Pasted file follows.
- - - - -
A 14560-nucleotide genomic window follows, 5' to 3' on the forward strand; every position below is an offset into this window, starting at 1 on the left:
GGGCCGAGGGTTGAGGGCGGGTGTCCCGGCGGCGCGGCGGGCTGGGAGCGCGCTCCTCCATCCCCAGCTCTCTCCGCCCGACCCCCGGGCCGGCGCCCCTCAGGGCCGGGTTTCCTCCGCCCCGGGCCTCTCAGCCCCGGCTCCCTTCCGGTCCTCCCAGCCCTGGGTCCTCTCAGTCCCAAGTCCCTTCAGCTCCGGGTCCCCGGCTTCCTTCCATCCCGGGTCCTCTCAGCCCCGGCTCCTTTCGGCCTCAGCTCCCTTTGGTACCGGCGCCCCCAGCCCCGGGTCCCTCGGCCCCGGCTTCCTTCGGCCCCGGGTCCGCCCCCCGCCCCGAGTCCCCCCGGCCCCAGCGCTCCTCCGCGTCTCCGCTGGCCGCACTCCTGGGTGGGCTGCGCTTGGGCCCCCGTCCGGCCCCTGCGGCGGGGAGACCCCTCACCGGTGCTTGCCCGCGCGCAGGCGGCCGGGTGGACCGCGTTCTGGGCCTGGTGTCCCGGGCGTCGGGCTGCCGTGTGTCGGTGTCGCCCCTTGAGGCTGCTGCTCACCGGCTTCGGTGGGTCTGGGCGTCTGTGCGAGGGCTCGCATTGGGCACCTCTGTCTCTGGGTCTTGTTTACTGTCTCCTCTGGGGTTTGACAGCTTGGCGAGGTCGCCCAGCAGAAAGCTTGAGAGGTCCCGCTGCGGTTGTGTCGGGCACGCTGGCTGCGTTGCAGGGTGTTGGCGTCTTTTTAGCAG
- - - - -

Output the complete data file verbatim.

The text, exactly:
A 14560-nucleotide genomic window follows, 5' to 3' on the forward strand; every position below is an offset into this window, starting at 1 on the left:
GGGCCGAGGGTTGAGGGCGGGTGTCCCGGCGGCGCGGCGGGCTGGGAGCGCGCTCCTCCATCCCCAGCTCTCTCCGCCCGACCCCCGGGCCGGCGCCCCTCAGGGCCGGGTTTCCTCCGCCCCGGGCCTCTCAGCCCCGGCTCCCTTCCGGTCCTCCCAGCCCTGGGTCCTCTCAGTCCCAAGTCCCTTCAGCTCCGGGTCCCCGGCTTCCTTCCATCCCGGGTCCTCTCAGCCCCGGCTCCTTTCGGCCTCAGCTCCCTTTGGTACCGGCGCCCCCAGCCCCGGGTCCCTCGGCCCCGGCTTCCTTCGGCCCCGGGTCCGCCCCCCGCCCCGAGTCCCCCCGGCCCCAGCGCTCCTCCGCGTCTCCGCTGGCCGCACTCCTGGGTGGGCTGCGCTTGGGCCCCCGTCCGGCCCCTGCGGCGGGGAGACCCCTCACCGGTGCTTGCCCGCGCGCAGGCGGCCGGGTGGACCGCGTTCTGGGCCTGGTGTCCCGGGCGTCGGGCTGCCGTGTGTCGGTGTCGCCCCTTGAGGCTGCTGCTCACCGGCTTCGGTGGGTCTGGGCGTCTGTGCGAGGGCTCGCATTGGGCACCTCTGTCTCTGGGTCTTGTTTACTGTCTCCTCTGGGGTTTGACAGCTTGGCGAGGTCGCCCAGCAGAAAGCTTGAGAGGTCCCGCTGCGGTTGTGTCGGGCACGCTGGCTGCGTTGCAGGGTGTTGGCGTCTTTTTAGCAG